After taking some time to ourselves, we decided I needed to finish school. Last week of August I went back down to Stockton during freshmen registration and explained my situation. I got all my classes back except one, Human Infancy. This was because the professor was very strict on her waiting list policy and accepted no excuses. After hearing my story, in tears, she readmitted me to the class. She still doesn't take any excuses but, does listen to reasons now. The only issue was housing! They told me not to worry, that by the first week of October something would open up.

Needless to say, that never happened and I slept in more different places than George Washington! Mostly, with my friends that had an open bed that night or in the L300 lounge but it was only supposed to be temporary! When it came time to register for spring classes I took all my classes Tuesday-Thursday so I could work back home Friday- Monday and most Wednesdays. That meant leaving Perth Amboy at 6am to get to an 8 a.m. class and getting out of a 6 p.m. class at 8 p.m. to get home by 10 p.m.. When I really had to study or write a paper I would stay down Wednesday. It was then that I became the master of the "all nighter" to get work done, my record is 70 hours set at Stockton writing a paper for Professor William Gilmore!

Then, February '92, I find out my wife was expecting again! Well this time nothing was stopping me and I made it to graduation, still in four years! That beautiful day in May of 92, my daughter Megan was walking around the field with her Fisher-Price doggie that made this crazy noise and my wife was standing there pregnant with my little Rae Rae, and my parents who started it all and my inlaws who all supported us all the way through, it was truly a joyous moment. I can not thank all of them enough for all that they did and sacrificed for me and my family!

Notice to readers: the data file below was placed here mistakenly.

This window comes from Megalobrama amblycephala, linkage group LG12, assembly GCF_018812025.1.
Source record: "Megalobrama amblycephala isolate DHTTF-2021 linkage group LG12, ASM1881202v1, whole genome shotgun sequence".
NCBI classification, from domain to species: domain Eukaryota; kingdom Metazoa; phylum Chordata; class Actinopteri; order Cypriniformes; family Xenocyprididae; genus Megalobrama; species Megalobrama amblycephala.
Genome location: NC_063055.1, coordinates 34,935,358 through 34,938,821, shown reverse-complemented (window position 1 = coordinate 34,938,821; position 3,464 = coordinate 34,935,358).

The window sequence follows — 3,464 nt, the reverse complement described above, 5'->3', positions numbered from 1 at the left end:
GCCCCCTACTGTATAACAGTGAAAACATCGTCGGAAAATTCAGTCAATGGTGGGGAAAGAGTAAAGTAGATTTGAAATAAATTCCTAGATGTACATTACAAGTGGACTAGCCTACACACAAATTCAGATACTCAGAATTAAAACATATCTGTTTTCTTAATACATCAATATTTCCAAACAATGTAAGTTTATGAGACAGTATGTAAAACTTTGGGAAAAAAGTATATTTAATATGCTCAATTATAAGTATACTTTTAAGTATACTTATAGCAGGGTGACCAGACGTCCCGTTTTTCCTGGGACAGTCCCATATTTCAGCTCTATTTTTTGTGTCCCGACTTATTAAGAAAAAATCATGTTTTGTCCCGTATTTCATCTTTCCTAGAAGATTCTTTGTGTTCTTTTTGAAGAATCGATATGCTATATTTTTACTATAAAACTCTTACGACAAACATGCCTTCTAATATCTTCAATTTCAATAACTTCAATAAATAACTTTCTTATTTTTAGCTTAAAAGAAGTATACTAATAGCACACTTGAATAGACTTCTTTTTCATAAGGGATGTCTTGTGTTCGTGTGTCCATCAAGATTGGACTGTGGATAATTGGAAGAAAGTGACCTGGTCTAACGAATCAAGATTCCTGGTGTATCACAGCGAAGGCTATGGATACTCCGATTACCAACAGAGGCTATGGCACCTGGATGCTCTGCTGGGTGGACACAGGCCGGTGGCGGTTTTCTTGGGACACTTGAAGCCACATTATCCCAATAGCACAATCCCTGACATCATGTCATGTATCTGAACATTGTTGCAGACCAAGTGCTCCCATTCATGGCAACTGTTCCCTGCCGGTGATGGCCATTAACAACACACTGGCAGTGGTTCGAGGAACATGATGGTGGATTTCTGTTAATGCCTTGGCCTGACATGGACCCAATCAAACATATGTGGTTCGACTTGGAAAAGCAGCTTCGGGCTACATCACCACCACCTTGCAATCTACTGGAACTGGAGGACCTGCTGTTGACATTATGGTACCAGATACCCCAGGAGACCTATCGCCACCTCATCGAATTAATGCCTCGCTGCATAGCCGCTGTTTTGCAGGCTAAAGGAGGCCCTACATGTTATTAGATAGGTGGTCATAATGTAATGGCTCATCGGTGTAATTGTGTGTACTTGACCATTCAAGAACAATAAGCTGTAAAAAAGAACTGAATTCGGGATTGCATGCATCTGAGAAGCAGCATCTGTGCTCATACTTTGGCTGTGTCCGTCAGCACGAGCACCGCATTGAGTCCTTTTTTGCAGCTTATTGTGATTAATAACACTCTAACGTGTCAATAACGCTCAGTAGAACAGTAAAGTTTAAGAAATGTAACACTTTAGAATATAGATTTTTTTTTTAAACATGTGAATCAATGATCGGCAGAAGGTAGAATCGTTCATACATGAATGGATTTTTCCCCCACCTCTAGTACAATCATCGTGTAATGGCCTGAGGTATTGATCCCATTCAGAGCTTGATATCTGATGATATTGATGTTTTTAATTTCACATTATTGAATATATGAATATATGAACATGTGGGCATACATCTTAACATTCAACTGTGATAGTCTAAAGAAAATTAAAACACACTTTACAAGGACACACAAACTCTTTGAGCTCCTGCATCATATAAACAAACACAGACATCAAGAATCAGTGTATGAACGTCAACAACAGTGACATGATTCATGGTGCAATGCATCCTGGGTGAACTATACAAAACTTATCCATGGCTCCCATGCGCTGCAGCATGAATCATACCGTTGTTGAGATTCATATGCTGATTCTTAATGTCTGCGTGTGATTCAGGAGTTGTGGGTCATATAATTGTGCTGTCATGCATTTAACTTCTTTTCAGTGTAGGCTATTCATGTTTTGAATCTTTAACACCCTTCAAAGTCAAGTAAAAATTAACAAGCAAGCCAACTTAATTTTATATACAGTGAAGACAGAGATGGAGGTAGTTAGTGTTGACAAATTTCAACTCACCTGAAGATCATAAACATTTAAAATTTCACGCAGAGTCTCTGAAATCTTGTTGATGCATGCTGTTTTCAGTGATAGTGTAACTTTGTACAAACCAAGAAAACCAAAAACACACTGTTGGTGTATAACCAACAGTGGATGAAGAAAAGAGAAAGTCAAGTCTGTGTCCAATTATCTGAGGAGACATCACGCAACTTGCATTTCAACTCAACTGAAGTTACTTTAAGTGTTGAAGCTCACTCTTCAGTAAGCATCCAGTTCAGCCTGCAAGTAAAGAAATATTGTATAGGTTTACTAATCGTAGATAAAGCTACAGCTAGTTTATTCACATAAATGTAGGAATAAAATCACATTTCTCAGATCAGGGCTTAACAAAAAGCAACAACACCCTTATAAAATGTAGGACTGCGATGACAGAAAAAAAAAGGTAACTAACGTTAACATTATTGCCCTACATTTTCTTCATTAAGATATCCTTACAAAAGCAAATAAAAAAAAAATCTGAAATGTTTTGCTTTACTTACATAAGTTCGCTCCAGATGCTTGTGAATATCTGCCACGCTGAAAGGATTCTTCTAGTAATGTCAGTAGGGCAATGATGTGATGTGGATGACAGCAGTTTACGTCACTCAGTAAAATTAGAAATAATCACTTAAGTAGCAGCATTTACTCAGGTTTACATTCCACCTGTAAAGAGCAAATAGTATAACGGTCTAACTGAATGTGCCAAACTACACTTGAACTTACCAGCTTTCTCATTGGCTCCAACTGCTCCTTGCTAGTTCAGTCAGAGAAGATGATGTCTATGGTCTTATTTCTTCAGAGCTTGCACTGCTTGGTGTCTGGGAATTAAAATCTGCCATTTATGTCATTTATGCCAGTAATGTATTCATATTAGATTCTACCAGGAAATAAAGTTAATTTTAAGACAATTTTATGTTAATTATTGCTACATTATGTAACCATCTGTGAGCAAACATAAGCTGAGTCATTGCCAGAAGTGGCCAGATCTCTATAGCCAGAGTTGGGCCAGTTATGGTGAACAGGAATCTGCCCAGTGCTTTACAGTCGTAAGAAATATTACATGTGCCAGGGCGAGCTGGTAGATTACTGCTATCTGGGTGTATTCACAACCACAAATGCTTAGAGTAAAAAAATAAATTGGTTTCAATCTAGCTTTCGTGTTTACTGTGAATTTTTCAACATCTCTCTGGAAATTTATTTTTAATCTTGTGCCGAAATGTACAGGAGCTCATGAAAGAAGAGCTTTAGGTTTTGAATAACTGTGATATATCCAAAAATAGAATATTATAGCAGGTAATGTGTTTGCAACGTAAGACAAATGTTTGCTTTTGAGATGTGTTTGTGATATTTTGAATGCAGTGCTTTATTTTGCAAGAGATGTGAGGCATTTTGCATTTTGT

Fast forward almost twenty years and one more child, my son Luke, and I find myself still drawn to Stockton by way of my children! Rachel is now a sophomore and Luke is a freshman! I never pushed them into Stockton, they fell in love with it all on their own! I am a Science teacher in Perth Amboy at W.C. McGinnis Middle School and I volunteer at the Jacques Cousteau Estuarine Research Reserve which is associated with the Rutgers Marine Field Station in Tuckerton. I am currently working on a project with my 21st Century Community Learning Center Marine Biology Club students and Mr. Mathew Leahey's organization SeaSavers in conjunction with the Lamont Dougherty Earth Observatory at Columbia University. We are attempting to sample the Raritan Bay estuary via plankton trawling to compare quantities of plastic pieces to plankton. This has been done on the west coast and in the numerous massive garbage patches found in the middle of every ocean gyre, but never here in the busiest waterway in the Northwest Atlantic. Someday soon I will return to school, hopefully Stockton, for my masters degree and ultimately my PhD. The list of names I have left out, only due to time and space in this article, does not mean you have been forgotten, I remember everyone of you and wish to thank all of you for making my life so complete! I hope someday my grandson Niklas gets to attend Stockton, he has already visited!